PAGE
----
Well obviously, being a determinist, he would be doing it because he couldnt stop himself.
There is no comfort without pain; thus
we define salvation through suffering.
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Re: Did the Buddha teach that we have choice?

Postby Bhikkhu Pesala » Fri Nov 19, 2010 6:02 am

Four Points to Bear in Mind

Relationship of Cause to Effect

The fourth aspect of Dependent Origination is the one-to-one correspondence between cause and effect (evam dhammatā). Every cause leads only to the relevant effect; it has nothing to do with any irrelevant effects. In other words, every cause is the sufficient and necessary condition for the corresponding effect. This leaves no room for chance or moral impotency (akiriya-ditthi). However, as the Visuddhimagga says, for those who misunderstand it, it provides the basis for rigid determinism (niyatavāda). Meditators clearly see the relationship of each effect to its cause, so they have no doubt about their one-to-one correspondence and the truth of moral responsibility.
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Re: Did the Buddha teach that we have choice?

Postby Modus.Ponens » Fri Nov 19, 2010 6:16 am

I have not read the other thread as it is way too long.

Pure determinism is an inevitable consequence of the principle of causality, which is a principle I think the Buddha thaught. However, only a person completely aware of the laws that run the universe and what the present state of the universe is would be devoid of choice. Anyone who is not in this condition is unable to completely understand the causes that made him act in a way and therefore has the illusion of choice. The conclusion is not that one should not care for one's actions because all is predetermined and choice is an illusion. The conclusion is that we should care for our actions because that illusion is the reality to us and we got to make the best out of our reality.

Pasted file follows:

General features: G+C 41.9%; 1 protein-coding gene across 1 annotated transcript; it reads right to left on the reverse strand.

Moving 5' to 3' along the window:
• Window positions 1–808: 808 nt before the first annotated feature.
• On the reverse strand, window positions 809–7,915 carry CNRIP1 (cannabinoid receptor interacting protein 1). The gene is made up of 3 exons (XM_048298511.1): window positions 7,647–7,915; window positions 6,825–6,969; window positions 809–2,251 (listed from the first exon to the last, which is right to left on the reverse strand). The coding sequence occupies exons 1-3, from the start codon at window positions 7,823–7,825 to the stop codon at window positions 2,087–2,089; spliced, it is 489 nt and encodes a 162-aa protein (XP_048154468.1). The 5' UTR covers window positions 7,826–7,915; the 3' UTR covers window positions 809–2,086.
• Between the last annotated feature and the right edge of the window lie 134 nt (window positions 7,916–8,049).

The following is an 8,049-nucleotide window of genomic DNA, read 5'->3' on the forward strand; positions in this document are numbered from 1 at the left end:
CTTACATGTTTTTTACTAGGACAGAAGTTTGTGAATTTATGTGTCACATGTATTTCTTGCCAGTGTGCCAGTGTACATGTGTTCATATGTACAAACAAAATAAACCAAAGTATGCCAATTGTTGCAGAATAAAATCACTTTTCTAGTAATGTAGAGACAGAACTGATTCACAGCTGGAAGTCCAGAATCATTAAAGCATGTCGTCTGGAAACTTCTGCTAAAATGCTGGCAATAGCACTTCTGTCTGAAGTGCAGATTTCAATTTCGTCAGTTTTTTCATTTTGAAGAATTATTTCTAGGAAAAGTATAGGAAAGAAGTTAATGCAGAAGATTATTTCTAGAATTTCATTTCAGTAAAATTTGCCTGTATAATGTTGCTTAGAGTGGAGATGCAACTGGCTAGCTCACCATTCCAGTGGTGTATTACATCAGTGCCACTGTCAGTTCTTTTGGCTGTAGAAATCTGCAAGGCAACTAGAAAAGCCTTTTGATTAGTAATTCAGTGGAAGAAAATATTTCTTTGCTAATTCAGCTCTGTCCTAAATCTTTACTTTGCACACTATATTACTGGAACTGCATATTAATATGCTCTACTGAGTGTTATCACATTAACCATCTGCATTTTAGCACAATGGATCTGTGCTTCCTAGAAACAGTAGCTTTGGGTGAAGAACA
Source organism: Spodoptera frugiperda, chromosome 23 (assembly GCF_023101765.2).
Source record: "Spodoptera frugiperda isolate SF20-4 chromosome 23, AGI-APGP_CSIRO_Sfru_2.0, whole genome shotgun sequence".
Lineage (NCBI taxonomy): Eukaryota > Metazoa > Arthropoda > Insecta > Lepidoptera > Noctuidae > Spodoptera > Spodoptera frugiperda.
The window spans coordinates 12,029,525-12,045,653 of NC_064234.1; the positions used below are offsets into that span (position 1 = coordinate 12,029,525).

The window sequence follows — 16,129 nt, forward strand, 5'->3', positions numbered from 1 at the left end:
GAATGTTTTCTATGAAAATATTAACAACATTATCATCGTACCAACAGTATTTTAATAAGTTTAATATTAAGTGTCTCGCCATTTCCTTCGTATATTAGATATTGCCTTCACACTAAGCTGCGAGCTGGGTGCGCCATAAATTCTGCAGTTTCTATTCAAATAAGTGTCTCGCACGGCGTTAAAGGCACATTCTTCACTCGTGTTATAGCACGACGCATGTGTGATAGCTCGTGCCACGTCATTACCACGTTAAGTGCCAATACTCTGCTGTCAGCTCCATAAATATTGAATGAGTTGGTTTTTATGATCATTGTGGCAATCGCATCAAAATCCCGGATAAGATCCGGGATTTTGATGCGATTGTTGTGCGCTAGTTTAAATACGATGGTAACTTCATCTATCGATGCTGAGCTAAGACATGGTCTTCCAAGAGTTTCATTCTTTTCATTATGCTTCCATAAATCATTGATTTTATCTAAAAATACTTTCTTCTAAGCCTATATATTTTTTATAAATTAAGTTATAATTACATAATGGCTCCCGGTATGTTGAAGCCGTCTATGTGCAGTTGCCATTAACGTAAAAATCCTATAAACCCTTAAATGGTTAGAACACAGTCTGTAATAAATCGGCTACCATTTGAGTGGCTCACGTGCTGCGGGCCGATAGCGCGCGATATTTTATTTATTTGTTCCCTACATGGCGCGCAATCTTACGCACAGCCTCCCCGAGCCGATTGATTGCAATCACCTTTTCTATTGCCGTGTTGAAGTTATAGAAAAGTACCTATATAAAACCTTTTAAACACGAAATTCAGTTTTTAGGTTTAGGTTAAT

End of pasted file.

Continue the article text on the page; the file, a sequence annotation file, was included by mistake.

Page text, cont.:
And the Blessed One addressed the bhikkhus, saying: "Behold now, bhikkhus, I exhort you: All compounded things are subject to vanish. Strive with earnestness!"
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Re: Did the Buddha teach strict determinism?

Postby mikenz66 » Fri Nov 19, 2010 6:35 am

I think M.P. sums the issues up well. I found the article
Federman, Asaf (2010) What kind of free will did the Buddha teach? Philosophy East and West, Vol.60 (No.1). ISSN 0031-8221
http://wrap.warwick.ac.uk/3142/
that was already referred to on the other thread very interesting (though now my head hurts...). In particular the distinction made between determinism and fatalism...

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Re: Did the Buddha teach that we have choice?

Postby Viscid » Fri Nov 19, 2010 6:55 am

Modus.Ponens wrote:I have not read the other thread as it is way too long.

Pure determinism is an inevitable consequence of the principle of causality, which is a principle I think the Buddha thaught. However, only a person completely aware of the laws that run the universe and what the present state of the universe is would be devoid of choice. Anyone who is not in this condition is unable to completely understand the causes that made him act in a way and therefore has the illusion of choice. The conclusion is not that one should not care for one's actions because all is predetermined and choice is an illusion. The conclusion is that we should care for our actions because that illusion is the reality to us and we got to make the best out of our reality.

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"What holds attention determines action." - William James
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Re: Did the Buddha teach that we have choice?

Postby Sherab » Fri Nov 19, 2010 7:27 am

Modus.Ponens wrote:Pure determinism is an inevitable consequence of the principle of causality..

Agreed.
Modus.Ponens wrote:However, only a person completely aware of the laws that run the universe and what the present state of the universe is would be devoid of choice. Anyone who is not in this condition is unable to completely understand the causes that made him act in a way and therefore has the illusion of choice. The conclusion is not that one should not care for one's actions because all is predetermined and choice is an illusion. The conclusion is that we should care for our actions because that illusion is the reality to us and we got to make the best out of our reality.